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April 18, 2015 / 29 Nisan, 5775
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The Clock Is Ticking

The other day, while schmoozing with a friend, the conversation (as chats often do) turned to food. My friend talked about a delicious dish she had eaten as a guest during Shavuot. She mentioned how she planned to replicate it in her kitchen, but hadn’t gotten around to it yet.

 

She then commented that Shavuot seemed like it was just here, and how suddenly we were already in July. We both agreed that in a blink it would be August and then, in another blink, we’d be preparing for Rosh Hashanah.

 

We were commiserating how quickly time is flying, how fast a far away tomorrow becomes a long ago yesterday. We talked about the many plans and goals we figured we’d get to “one of these days,” and how we were letting time get away from us. We both agreed how we should make good use of our moments while we can – something easier said than done, but something we should strive for.


The following poem reflects this sentiment:


 


The Clock Is Ticking


 


Time, I’ve concluded, is both foe and friend.


It launches a beginning – but also brings an end.


It stops for no one, despite fervent pleas


To slow down, to halt, to reverse, to cease.


 


The clock is ticking, steady and unrelenting,


Not heeding the sorrow of those repenting.


The time they wasted, time needed to retrieve,


But there’s no U-turn, there is no reprieve.


 


The hands move forward, steady and resolute,


To dream of a rewind is an effort that is moot.


For despite your regrets, your sorrow or pain,


You cannot revisit past moments again.


 


There is no returning; there is no second chance


To fix a damaged moment, to improve or enhance.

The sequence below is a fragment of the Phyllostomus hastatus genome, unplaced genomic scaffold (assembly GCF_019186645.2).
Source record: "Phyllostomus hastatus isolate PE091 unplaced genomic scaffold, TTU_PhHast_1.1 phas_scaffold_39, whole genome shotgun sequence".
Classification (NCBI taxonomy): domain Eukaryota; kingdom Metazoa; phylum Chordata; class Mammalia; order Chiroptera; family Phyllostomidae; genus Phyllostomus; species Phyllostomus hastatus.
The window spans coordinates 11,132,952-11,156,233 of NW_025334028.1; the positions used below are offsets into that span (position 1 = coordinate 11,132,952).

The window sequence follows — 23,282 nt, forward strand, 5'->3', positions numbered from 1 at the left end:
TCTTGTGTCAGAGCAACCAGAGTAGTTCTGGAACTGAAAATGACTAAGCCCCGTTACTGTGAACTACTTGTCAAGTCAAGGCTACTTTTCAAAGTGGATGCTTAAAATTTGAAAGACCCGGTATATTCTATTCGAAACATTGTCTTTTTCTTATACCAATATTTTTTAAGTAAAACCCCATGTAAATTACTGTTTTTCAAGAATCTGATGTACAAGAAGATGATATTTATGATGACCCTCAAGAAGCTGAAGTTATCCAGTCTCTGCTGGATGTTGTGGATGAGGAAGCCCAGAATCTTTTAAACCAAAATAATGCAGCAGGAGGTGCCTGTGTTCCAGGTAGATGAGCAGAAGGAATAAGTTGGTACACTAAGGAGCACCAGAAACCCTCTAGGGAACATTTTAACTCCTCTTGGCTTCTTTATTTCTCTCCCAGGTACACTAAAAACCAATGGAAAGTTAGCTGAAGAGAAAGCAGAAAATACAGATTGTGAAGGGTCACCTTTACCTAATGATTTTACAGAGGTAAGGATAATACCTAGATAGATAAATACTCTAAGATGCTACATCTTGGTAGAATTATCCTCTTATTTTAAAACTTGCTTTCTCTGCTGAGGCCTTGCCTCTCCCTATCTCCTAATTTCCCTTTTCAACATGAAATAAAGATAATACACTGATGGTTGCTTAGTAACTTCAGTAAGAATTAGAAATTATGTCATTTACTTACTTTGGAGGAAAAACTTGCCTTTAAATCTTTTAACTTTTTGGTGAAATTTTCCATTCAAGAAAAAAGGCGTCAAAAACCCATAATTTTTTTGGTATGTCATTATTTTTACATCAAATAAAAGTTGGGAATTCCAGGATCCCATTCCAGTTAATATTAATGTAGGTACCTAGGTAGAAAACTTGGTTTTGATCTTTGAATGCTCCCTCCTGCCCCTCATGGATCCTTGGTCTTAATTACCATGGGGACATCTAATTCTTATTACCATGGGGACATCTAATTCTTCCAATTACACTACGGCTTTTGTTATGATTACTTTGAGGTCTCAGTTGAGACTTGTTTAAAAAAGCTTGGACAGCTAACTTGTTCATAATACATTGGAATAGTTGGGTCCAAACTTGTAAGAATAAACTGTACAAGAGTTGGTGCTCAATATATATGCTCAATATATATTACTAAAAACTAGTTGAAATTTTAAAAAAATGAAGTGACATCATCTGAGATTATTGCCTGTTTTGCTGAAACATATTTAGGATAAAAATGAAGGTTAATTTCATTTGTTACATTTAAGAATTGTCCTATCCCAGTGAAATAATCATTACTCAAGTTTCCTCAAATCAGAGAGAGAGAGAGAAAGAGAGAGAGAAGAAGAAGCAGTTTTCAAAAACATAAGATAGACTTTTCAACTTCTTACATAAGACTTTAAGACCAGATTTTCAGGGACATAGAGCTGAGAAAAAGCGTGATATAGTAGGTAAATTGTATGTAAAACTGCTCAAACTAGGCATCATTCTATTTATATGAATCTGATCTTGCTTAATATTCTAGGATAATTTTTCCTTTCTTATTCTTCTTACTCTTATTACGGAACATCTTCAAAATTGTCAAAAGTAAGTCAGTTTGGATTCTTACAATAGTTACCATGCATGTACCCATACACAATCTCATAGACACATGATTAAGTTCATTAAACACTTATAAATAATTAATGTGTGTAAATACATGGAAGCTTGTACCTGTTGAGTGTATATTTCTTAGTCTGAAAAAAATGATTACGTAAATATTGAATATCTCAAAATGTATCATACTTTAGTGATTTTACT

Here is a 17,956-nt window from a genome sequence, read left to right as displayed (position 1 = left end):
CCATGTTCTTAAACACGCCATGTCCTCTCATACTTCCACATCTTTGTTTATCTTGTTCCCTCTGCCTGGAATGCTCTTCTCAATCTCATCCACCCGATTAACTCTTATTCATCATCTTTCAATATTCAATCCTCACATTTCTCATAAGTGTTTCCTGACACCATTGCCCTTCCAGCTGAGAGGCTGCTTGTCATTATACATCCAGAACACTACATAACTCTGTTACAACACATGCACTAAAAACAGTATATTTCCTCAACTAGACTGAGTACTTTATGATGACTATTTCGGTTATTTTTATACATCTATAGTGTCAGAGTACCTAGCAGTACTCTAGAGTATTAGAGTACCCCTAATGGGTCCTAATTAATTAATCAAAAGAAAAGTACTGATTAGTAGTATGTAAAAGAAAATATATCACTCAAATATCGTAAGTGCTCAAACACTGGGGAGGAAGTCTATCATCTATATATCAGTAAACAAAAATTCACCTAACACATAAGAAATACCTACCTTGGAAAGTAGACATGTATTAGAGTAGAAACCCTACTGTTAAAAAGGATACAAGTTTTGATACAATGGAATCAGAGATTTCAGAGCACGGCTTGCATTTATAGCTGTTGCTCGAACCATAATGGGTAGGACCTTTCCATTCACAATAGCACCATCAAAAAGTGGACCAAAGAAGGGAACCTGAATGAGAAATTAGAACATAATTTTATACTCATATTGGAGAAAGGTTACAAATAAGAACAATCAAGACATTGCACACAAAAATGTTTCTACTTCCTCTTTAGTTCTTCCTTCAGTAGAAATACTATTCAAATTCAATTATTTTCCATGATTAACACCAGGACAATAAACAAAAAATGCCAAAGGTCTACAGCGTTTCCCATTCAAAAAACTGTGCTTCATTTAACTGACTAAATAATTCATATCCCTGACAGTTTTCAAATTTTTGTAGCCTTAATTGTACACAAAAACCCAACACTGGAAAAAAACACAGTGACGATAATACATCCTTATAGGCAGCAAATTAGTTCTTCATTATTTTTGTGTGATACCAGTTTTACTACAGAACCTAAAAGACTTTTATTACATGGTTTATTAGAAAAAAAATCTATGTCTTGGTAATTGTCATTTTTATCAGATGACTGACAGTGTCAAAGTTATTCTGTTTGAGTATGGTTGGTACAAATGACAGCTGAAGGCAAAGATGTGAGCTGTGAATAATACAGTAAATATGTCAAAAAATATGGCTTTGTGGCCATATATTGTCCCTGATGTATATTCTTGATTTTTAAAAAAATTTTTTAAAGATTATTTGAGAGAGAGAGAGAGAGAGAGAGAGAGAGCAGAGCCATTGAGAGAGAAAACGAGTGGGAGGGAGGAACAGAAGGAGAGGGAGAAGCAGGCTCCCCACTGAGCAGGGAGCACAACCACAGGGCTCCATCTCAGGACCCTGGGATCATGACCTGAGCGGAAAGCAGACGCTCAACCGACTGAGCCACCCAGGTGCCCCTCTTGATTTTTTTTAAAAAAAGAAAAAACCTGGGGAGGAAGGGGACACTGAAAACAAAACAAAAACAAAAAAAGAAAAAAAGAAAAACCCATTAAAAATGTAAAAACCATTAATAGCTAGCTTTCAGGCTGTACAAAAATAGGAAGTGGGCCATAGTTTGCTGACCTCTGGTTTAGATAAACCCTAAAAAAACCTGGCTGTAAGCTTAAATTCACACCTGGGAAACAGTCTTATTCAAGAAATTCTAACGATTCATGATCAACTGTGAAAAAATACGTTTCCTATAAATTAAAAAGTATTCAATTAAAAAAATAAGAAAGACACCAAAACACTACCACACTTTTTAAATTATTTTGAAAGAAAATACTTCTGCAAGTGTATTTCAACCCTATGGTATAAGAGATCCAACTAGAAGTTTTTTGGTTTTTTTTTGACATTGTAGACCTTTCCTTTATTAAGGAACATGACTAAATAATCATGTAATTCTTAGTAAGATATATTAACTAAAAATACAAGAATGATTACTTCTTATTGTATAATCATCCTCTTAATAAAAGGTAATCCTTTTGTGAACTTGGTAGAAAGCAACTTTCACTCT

It is a one-time gift that should be wisely used,


For there is no going back if it’s wasted or abused.


 


The hands of time almost seem to mock,


As they move tenaciously over the face of the clock.


No doubt they would warn us, if they could talk,


That they will not waver, they will never balk.


 


Time can’t be caught like a passive fish,


To be set aside and retrieved whenever you wish.


Each moment is fleeting, never to come back,


Once it is gone, it’s a moment you now lack.


 


The clock is ticking; time does not hesitate,


Whether we are ready or not – it does not wait.


It brings on all change, whether too early or too late,


We are at its mercy – that is man’s fate.


 


The hands move boldly, they have no shame,


Time is uncontrollable, a force we cannot tame.


It has no favorites, it treats everyone the same,


If it is squandered, we have only ourselves to blame.


 


The clock is ticking; time does not waver,


Each moment is one we should cherish and savor.


To be appreciated and used well at whatever cost,


For once it passes, it is forever lost.

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Printed from: http://www.jewishpress.com/sections/magazine/the-clock-is-ticking/2009/07/08/

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